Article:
In 1947 only some 5 percent of the large-scale industrial facilities in British India were located in what became Pakistan. The country started with virtually no industrial base and no institutional, financial, or energy resources. Three small hydroelectric power stations provided limited electricity to a few urban areas. Firewood and dung were the main sources of energy; commercial energy sources supplied only about 30 percent of the energy consumed. Further, there was a shortage of management personnel and skilled labor.

(Library of Congress, 2006).

 

While it is true that the poverty of the State of Pakistan, in 1947, was a great impetus for Industrialization but it would be entirely inaccurate to say that this was the ONLY incentive. Perhaps the greatest incentive to the development of an Industrial base in Pakistan was due to the reluctance, on the part of the State of Pakistan, to devalue the rupee when it became necessary to do so in the 1950s. This necessity was a direct precursor to Industrialization because Pakistan’s chief export, Jute, was sold all over the world especially to India. Any devaluation in the strength of the Pakistani Rupee would have drastic consequences for the Pakistani economy since it would, more than significantly, lower the benefit from Jute sales, in Real-Monetary terms.  It is ironic that, historically speaking, Pakistan took this decision to maintain trade ties with India but that it had the opposite effect. Since the Pakistani rupee had not been devalued, in comparison to the Indian Rupee or the pound sterling, the Indian Government found it difficult to maintain trade with Pakistan for Jute (since the Indian rupee had been devalued). This, further, complicated the situation for Pakistan which increased its efforts, for industrialization, in desperation.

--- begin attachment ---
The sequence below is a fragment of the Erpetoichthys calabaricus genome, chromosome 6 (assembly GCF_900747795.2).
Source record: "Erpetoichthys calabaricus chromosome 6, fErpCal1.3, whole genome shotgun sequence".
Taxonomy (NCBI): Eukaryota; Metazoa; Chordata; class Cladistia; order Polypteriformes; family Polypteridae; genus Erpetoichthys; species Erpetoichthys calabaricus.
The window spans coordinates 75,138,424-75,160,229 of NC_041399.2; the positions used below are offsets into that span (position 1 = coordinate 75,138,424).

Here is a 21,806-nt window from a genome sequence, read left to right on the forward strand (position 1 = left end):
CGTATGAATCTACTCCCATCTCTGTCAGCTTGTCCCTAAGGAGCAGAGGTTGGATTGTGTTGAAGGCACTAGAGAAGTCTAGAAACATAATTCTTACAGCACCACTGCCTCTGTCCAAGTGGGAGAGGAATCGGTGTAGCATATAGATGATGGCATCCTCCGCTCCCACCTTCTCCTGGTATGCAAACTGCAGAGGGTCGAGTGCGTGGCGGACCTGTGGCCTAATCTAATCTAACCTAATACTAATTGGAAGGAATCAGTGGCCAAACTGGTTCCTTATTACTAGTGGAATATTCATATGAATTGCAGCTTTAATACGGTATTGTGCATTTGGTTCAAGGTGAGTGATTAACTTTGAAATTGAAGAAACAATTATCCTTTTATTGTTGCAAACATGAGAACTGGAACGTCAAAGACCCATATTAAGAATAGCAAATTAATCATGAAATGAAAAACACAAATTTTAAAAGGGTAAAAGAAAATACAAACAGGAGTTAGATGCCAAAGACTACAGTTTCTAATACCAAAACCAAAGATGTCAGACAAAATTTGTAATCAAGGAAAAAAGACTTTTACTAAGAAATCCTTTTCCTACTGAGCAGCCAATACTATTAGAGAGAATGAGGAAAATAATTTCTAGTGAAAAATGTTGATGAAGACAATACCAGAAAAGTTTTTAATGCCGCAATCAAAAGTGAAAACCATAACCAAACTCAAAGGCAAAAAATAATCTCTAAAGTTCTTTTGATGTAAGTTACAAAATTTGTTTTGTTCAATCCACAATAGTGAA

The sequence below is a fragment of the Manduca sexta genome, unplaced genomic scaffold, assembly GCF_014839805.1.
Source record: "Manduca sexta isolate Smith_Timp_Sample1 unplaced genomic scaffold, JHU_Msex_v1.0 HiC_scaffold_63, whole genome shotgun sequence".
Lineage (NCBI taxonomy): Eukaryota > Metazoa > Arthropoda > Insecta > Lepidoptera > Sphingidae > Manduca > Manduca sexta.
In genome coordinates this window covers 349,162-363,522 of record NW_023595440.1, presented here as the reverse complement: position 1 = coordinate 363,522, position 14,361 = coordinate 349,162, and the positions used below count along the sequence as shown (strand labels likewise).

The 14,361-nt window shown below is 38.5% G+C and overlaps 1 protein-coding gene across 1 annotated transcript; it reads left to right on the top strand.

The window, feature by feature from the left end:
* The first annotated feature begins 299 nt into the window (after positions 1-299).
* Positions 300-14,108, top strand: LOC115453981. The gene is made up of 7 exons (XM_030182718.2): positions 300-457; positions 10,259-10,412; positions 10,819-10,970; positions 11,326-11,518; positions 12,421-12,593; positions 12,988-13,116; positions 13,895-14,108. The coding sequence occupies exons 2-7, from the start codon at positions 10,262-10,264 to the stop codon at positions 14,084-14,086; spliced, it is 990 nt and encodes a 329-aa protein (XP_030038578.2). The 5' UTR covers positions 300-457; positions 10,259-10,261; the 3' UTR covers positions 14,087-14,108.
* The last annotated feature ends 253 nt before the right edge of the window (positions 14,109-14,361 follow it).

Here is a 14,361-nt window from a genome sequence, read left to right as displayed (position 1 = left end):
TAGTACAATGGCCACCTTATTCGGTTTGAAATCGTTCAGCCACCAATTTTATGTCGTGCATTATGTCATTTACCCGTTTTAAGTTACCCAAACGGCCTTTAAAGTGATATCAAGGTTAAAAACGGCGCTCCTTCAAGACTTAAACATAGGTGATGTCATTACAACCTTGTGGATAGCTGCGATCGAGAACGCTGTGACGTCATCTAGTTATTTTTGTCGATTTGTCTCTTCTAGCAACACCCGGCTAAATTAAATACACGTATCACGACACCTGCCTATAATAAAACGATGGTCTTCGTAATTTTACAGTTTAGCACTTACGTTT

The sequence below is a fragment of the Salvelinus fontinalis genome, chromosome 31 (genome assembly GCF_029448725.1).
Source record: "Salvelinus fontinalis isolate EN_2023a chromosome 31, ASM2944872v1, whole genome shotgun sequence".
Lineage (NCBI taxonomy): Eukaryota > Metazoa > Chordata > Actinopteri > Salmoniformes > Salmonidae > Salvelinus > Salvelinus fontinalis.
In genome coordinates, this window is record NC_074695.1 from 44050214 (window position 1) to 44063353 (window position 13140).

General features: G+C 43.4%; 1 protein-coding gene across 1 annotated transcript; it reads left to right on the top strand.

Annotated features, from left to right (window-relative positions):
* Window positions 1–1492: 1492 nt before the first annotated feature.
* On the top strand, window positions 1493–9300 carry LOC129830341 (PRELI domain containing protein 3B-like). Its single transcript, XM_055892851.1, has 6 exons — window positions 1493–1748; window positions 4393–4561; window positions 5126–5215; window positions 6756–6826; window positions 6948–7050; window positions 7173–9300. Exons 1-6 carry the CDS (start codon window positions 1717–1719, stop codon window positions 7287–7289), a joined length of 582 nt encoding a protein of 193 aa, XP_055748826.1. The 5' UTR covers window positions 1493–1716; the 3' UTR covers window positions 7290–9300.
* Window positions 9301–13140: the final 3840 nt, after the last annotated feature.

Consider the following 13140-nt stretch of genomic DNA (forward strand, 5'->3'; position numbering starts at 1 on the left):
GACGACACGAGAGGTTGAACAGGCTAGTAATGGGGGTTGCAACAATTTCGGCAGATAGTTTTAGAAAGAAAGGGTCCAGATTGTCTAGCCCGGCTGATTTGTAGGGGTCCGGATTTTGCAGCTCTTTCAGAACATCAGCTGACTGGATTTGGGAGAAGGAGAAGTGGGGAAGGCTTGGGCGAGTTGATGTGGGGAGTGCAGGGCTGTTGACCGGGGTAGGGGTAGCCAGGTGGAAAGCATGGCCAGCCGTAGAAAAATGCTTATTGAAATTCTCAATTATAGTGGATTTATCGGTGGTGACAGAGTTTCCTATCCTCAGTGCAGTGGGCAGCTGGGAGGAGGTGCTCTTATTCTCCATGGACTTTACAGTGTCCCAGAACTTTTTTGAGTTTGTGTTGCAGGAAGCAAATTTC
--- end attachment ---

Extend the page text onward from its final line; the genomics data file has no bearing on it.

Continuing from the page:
Since the State of Pakistan found itself incapable of devaluing its currency, without loss of significant economic inflow, it decided to provide incentives for the growth of a local industrial sector. Mushtaq H. Khan, in his article ‘The Political Economy of Industrial Policy in Pakistan 1947-1971’, gives an account of this;

 

 First, Pakistan decided not to devalue the Pakistan Rupee in line with the Indian Rupee when sterling devalued against the dollar in 1949. This effectively overvalued the Pakistan Rupee against both the Indian Rupee and the pound to which the latter was linked and made it more expensive for India to import raw materials such as cotton and jute fibres from Pakistan. At the same time, it made imports of machines into Pakistan cheaper, particularly from the sterling area. This provided a strong incentive for Pakistani traders to enter industry and to step into the shoes of Calcutta and Bombay industrialists. The refusal to devalue was thus an expression of economic nationalism. It broke the trade links that the Pakistani regions had with India as an agricultural hinterland and provided an important spur for import substituting industrialization.